Ontario passes amendments to protect patient privacy, improve transparency

Reforms to health privacy legislation that passed third reading in the Ontario legislature this week to enhance patient privacy, bringing the province into line with several other jurisdictions, says Toronto health lawyer Mary Jane Dykeman.

“They reflect a new standard and expectation around protecting individual privacy and confidentiality of the personal health information held by health information custodians such as hospitals, long-term care homes, and community mental health and addictions agencies,” Dykeman, partner with DDO Health Law, tells

“We’ve seen numerous developments over the past two years, including several high-profile breaches, increased media attention, class-action lawsuits and Attorney General prosecutions,” Dykeman notes. The first successful prosecution of a teaching hospital’s employees for snooping has just been announced. Toronto Star

In one case, former hospital employees inappropriately accessed and sold patient information, she says, resulting in a successful prosecution by the Ontario Securities Commission for securities fraud.

The changes, under Bill 119, the Health Information Protection Act, are aimed at protecting patient privacy and improving transparency. The Act amends two key pieces of legislation, the Personal Health Information Protection Act (PHIPA) and the Quality of Care Information Protection Act (QCIPA).

The bill’s key reforms to PHIPA include:

  • Doubling the maximum fines for privacy offences from $50,000 to $100,000 for individuals and from $250,000 to $500,000 for organizations.
  • Strengthening the process to prosecute offences under PHIPA by removing the requirement that prosecutions must be commenced within six months of when the alleged offence occurred.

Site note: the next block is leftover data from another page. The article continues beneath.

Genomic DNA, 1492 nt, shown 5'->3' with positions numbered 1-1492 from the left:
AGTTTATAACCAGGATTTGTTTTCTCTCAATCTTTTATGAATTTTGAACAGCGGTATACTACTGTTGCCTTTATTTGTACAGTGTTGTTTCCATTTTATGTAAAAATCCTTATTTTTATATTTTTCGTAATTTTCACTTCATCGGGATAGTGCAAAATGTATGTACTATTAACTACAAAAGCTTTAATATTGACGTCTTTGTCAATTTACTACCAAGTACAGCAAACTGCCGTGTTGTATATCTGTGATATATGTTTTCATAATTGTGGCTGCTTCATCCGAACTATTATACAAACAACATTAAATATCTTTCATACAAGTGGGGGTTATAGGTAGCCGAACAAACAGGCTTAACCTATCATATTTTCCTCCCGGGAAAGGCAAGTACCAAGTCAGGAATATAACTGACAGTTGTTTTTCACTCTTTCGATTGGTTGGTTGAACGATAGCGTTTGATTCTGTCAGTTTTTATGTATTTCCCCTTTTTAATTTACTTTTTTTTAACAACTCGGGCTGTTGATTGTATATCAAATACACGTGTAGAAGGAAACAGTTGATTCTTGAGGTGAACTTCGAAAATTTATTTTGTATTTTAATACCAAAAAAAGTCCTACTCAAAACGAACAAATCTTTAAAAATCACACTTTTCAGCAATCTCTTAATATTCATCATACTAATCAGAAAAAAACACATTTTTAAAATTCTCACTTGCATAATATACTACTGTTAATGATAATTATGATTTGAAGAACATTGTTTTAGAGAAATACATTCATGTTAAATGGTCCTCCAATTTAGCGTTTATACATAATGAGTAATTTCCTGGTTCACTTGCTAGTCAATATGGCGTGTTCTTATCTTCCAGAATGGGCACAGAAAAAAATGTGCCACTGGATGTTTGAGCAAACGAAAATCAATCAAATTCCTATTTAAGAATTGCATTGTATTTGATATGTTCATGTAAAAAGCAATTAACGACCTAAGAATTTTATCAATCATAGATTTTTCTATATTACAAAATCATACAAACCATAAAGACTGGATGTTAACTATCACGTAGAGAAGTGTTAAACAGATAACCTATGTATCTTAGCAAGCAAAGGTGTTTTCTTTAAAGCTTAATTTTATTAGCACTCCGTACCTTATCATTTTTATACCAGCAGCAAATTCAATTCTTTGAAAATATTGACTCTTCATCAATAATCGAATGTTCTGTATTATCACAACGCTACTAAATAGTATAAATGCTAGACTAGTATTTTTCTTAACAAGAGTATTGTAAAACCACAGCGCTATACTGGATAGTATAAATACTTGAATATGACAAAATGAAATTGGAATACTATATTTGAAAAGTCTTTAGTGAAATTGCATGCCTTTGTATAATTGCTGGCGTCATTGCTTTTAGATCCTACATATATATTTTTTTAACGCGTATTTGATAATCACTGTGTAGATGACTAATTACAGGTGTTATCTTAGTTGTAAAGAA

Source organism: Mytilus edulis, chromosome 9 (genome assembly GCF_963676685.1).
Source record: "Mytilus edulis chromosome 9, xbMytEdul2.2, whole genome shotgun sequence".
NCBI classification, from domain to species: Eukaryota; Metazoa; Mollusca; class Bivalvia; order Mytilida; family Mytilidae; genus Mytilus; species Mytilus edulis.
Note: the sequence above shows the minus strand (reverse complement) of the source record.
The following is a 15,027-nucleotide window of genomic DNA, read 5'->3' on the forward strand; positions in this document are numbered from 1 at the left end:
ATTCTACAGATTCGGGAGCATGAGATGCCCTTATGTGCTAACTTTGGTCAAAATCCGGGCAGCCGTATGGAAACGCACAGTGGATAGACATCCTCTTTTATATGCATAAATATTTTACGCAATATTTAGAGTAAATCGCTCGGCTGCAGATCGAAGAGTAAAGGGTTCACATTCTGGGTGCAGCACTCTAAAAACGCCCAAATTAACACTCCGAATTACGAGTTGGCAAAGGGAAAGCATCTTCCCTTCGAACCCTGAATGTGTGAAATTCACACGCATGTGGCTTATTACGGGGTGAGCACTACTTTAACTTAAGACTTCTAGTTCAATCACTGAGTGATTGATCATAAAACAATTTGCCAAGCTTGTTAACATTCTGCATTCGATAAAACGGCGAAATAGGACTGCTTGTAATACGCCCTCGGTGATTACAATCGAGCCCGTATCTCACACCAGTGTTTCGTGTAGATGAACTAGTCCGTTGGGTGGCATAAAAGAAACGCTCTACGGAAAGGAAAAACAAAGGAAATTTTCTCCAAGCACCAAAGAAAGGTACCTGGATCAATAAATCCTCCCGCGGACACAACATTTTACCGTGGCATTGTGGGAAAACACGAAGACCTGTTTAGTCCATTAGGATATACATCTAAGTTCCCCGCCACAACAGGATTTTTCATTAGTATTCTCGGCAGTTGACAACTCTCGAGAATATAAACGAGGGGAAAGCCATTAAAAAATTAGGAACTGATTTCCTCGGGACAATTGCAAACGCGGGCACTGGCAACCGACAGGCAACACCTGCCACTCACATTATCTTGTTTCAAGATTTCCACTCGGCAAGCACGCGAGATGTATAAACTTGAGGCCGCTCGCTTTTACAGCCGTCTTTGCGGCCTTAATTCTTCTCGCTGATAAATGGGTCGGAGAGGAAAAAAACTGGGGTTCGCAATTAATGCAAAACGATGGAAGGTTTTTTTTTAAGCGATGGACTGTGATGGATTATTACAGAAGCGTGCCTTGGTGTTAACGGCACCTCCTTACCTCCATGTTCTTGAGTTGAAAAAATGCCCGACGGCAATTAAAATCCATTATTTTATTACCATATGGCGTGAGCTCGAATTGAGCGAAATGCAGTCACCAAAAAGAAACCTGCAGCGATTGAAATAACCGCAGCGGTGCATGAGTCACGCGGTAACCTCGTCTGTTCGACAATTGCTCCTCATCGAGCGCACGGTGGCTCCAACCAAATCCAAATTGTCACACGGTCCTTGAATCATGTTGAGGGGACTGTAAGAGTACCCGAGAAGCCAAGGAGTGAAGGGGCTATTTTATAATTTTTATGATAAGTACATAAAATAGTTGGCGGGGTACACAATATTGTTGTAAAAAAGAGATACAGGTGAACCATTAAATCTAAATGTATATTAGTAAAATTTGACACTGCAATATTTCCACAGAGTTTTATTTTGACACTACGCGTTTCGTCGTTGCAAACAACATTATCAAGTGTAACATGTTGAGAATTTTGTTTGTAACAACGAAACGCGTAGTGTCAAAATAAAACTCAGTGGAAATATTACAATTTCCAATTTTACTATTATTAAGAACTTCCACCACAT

Dykeman says the six-month deadline was a focal point in the case of a nurse in North Bay accused of snooping into close to 6,000 patient records. Her case was dismissed because the Crown took 16 months. “That was frustrating for many people,” she says. Toronto Star

Under the changes, it will become mandatory to report privacy breaches, as defined in regulation, to the Information and Privacy Commissioner and, in certain circumstances, to health regulatory colleges.

The new reporting requirement was urged by Ontario’s Information and Privacy Commissioner Brian Beamish, Dykeman says.

Previously, health information custodians have only been required to give notice of a privacy breach to the affected individual. “But there was no requirement to actually alert the Information and Privacy Commissioner,” she says.

This change brings Ontario into line with other jurisdictions, says Dykeman’s law partner, Kate Dewhirst.

The accompanying requirement to alert relevant governing health colleges — in cases where an employee or agent of a health information custodian is terminated, suspended or subject to disciplinary action arising out of unauthorized collection, use, disclosure and other privacy infringements — is reminiscent of provisions already in place in the Regulated Health Professions Act, Dewhirst says.

Under those rules, organizations must report to the relevant colleges if there is believed to be professional misconduct, or if the health practitioner in question is incompetent or incapacitated, she says.

Dewhirst adds, “This change is presumably aimed at including physicians and other independent contractors who are not direct employees but who collect, use and disclose personal health information on behalf of health information custodians.”

Dykeman also notes that other provisions of Bill 119 will govern an electronic provincial health record and establish the responsibilities of eHealth Ontario in its overarching role of managing that electronic system. More details about those changes, and what health information custodians should do to prepare, will emerge in the coming days, she says.

Bill 119 also amends QCIPA to clarify that facts about critical incidents cannot be withheld from affected patients and their families.

Under the reforms, the Minister of Health and Long-Term Care will have to review QCIPA every five years.

Notes Dewhirst, “One of the challenges with QCIPA over the years since it came into force in 2004, has been its uneven application by various health-care organizations.”

Dykeman adds, “All said, we will be monitoring all of these new rules very closely over the next while,” she says, noting that many details that will operationalize Bill 119 have been left to the regulations.

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